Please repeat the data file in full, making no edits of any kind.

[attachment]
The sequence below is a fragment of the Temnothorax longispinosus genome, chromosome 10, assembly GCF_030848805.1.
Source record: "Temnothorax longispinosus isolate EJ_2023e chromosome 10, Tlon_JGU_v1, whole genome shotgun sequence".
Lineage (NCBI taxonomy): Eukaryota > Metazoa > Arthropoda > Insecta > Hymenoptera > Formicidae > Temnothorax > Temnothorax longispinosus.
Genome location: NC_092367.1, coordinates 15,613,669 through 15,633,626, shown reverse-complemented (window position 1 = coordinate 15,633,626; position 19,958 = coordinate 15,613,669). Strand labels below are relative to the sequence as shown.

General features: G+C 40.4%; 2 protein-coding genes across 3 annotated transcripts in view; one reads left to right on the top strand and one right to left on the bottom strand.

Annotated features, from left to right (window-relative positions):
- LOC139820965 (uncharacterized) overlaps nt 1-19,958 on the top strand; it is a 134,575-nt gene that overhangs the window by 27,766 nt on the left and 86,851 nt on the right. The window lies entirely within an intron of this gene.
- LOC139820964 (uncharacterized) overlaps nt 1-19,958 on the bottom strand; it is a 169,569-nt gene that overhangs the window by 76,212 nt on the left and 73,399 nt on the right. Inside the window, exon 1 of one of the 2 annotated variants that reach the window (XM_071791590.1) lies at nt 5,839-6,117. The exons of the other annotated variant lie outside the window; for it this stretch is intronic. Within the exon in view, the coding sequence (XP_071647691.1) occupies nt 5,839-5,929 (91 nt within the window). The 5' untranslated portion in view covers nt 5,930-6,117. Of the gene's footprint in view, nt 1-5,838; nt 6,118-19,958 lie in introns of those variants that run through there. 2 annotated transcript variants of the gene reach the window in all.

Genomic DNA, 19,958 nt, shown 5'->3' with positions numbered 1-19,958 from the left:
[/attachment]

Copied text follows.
The sequence below is a fragment of the Temnothorax longispinosus genome, chromosome 10, assembly GCF_030848805.1.
Source record: "Temnothorax longispinosus isolate EJ_2023e chromosome 10, Tlon_JGU_v1, whole genome shotgun sequence".
Lineage (NCBI taxonomy): Eukaryota > Metazoa > Arthropoda > Insecta > Hymenoptera > Formicidae > Temnothorax > Temnothorax longispinosus.
Genome location: NC_092367.1, coordinates 15,613,669 through 15,633,626, shown reverse-complemented (window position 1 = coordinate 15,633,626; position 19,958 = coordinate 15,613,669). Strand labels below are relative to the sequence as shown.

General features: G+C 40.4%; 2 protein-coding genes across 3 annotated transcripts in view; one reads left to right on the top strand and one right to left on the bottom strand.

Annotated features, from left to right (window-relative positions):
- LOC139820965 (uncharacterized) overlaps nt 1-19,958 on the top strand; it is a 134,575-nt gene that overhangs the window by 27,766 nt on the left and 86,851 nt on the right. The window lies entirely within an intron of this gene.
- LOC139820964 (uncharacterized) overlaps nt 1-19,958 on the bottom strand; it is a 169,569-nt gene that overhangs the window by 76,212 nt on the left and 73,399 nt on the right. Inside the window, exon 1 of one of the 2 annotated variants that reach the window (XM_071791590.1) lies at nt 5,839-6,117. The exons of the other annotated variant lie outside the window; for it this stretch is intronic. Within the exon in view, the coding sequence (XP_071647691.1) occupies nt 5,839-5,929 (91 nt within the window). The 5' untranslated portion in view covers nt 5,930-6,117. Of the gene's footprint in view, nt 1-5,838; nt 6,118-19,958 lie in introns of those variants that run through there. 2 annotated transcript variants of the gene reach the window in all.

Genomic DNA, 19,958 nt, shown 5'->3' with positions numbered 1-19,958 from the left: